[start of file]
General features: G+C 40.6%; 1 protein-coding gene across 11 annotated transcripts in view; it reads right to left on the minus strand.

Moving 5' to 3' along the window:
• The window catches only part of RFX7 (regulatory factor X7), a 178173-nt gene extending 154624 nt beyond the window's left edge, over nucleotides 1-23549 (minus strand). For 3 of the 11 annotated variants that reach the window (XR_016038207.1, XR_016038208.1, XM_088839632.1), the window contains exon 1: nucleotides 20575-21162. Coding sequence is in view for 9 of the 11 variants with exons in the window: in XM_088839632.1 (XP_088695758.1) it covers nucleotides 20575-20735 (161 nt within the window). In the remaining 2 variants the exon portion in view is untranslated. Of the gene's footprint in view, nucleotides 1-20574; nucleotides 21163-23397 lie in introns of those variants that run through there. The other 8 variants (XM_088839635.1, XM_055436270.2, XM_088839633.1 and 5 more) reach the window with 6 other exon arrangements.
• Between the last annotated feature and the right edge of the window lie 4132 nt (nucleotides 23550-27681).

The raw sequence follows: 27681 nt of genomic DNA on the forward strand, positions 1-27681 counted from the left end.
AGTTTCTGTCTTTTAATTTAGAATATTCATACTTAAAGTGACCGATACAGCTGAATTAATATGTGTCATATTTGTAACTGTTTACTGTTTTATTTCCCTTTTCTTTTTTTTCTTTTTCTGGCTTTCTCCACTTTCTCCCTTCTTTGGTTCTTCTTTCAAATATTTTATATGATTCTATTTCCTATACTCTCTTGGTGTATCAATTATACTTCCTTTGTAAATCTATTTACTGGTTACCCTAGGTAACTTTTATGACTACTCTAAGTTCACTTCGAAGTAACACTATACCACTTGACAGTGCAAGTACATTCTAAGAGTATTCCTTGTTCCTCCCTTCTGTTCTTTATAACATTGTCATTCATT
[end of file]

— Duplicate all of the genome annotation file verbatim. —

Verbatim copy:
General features: G+C 40.6%; 1 protein-coding gene across 11 annotated transcripts in view; it reads right to left on the minus strand.

Moving 5' to 3' along the window:
• The window catches only part of RFX7 (regulatory factor X7), a 178173-nt gene extending 154624 nt beyond the window's left edge, over nucleotides 1-23549 (minus strand). For 3 of the 11 annotated variants that reach the window (XR_016038207.1, XR_016038208.1, XM_088839632.1), the window contains exon 1: nucleotides 20575-21162. Coding sequence is in view for 9 of the 11 variants with exons in the window: in XM_088839632.1 (XP_088695758.1) it covers nucleotides 20575-20735 (161 nt within the window). In the remaining 2 variants the exon portion in view is untranslated. Of the gene's footprint in view, nucleotides 1-20574; nucleotides 21163-23397 lie in introns of those variants that run through there. The other 8 variants (XM_088839635.1, XM_055436270.2, XM_088839633.1 and 5 more) reach the window with 6 other exon arrangements.
• Between the last annotated feature and the right edge of the window lie 4132 nt (nucleotides 23550-27681).

The raw sequence follows: 27681 nt of genomic DNA on the forward strand, positions 1-27681 counted from the left end.
AGTTTCTGTCTTTTAATTTAGAATATTCATACTTAAAGTGACCGATACAGCTGAATTAATATGTGTCATATTTGTAACTGTTTACTGTTTTATTTCCCTTTTCTTTTTTTTCTTTTTCTGGCTTTCTCCACTTTCTCCCTTCTTTGGTTCTTCTTTCAAATATTTTATATGATTCTATTTCCTATACTCTCTTGGTGTATCAATTATACTTCCTTTGTAAATCTATTTACTGGTTACCCTAGGTAACTTTTATGACTACTCTAAGTTCACTTCGAAGTAACACTATACCACTTGACAGTGCAAGTACATTCTAAGAGTATTCCTTGTTCCTCCCTTCTGTTCTTTATAACATTGTCATTCATT